November 2, 2022 World
Montana Gunhus, 36, was attacked by another customer at the Caesars Entertainment-owned Isle Casino in Waterloo, Iowa in January 2021. Gunhus, of nearby Evansdale, had found a players club left in a slot machine card that belonged to his attacker’s wife and was gambling with it.
The attacker, Damond Williams, reported it missing, and casino staffed traced it to where Gunhus was sitting playing slots.
As security staff questioned the gambler, Williams assaulted him from behind, knocking him to the ground.
Over the next 25 seconds, Williams landed 15 punches and kicks on Gunhus, who suffered facial fractures and was left blind in one eye.
Security staff did nothing to intervene.
‘Hands off’ to Violence
Last week, the court heard from the casino’s security expert Alan Zajic, who testified that the facility had a “hands-off” approach to physical violence, which was not unusual for similar-sized casinos in the Midwest.
But Gunhus’ lawyer, Jordan Talsma, argued the Isle had a duty to protect its patrons, and in this case it had failed to do so.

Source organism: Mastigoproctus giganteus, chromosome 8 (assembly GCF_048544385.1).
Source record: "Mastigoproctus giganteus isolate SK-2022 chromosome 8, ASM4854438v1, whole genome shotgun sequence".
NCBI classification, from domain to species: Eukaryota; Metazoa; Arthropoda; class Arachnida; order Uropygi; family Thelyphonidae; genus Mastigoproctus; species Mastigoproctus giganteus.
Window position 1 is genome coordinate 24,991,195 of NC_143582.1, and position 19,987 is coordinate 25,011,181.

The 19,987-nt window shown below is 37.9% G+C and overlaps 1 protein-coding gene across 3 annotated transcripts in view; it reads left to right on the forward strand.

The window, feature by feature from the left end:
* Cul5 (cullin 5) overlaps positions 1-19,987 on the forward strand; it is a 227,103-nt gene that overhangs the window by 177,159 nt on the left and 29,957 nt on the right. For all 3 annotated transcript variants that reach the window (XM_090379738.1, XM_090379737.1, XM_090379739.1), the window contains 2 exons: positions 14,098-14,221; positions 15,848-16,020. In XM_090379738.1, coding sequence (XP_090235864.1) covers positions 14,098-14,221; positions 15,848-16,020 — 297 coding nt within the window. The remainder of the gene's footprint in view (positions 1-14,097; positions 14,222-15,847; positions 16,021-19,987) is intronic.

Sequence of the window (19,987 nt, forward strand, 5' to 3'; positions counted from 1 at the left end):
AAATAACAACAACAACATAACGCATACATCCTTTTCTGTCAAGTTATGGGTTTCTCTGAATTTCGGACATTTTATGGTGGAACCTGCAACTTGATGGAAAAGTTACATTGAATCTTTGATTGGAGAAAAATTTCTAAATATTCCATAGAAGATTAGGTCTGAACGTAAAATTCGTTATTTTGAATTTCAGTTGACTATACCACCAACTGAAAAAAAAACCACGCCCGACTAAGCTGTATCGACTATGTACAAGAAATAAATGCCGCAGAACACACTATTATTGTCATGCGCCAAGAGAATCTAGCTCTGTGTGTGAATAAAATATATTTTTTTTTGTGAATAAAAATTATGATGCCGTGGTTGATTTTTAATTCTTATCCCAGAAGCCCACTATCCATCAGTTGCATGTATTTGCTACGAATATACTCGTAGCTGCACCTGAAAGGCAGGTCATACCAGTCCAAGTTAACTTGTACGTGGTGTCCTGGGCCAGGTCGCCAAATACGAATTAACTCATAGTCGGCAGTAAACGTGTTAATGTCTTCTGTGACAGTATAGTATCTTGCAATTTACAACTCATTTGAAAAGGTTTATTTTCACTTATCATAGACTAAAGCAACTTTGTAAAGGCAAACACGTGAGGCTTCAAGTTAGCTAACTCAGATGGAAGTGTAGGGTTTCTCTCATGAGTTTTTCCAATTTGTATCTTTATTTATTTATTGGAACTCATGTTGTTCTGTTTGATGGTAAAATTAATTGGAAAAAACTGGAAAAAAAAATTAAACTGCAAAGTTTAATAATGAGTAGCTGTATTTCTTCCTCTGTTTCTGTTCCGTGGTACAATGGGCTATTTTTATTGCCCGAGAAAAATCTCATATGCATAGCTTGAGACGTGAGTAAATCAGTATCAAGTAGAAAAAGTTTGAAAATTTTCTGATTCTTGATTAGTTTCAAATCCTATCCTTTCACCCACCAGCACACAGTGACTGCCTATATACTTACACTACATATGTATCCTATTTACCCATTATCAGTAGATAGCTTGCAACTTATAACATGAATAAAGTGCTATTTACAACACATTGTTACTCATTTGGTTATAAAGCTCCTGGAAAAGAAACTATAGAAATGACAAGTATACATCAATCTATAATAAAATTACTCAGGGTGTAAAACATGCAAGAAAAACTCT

The casino was gambling with the public’s safety,” Talsma told the jury, as reported by the Courier. “They will take your money, but they won’t protect you.”
The casino argued that Williams was the only person liable for Gunhus’ injuries
“We’re not Mr. Williams. He was not employed by the casino, and he’s not a defendant in this case,” said Mark Thomas, an attorney for the Isle.
Williams is facing criminal charges for the attack and is currently the subject of a bench warrant after missing a court date.
Victim’s Trouble with Law
Thomas also pointed the finger at Gunhus himself for taking the card, describing him as “the trigger for the entire event.”
Gunhus has been in trouble with the police for burglary, most recently in July 2021, six months after he was attacked. This was not disclosed in court.
In their verdict Monday, the jury found the Isle Casino liable for Gunhus’ injuries, awarding him $1.732 million in damages. That includes $32,314 for past medical expenses; $50,000 for past loss of mind and body; $550,000 for future loss of full mind and body; $100,000 for past pain and suffering and $1 million for future pain and suffering, according to the Courier.
He was awarded an additional $45,000 for loss of parental consortium, $15,000 for each of his three children.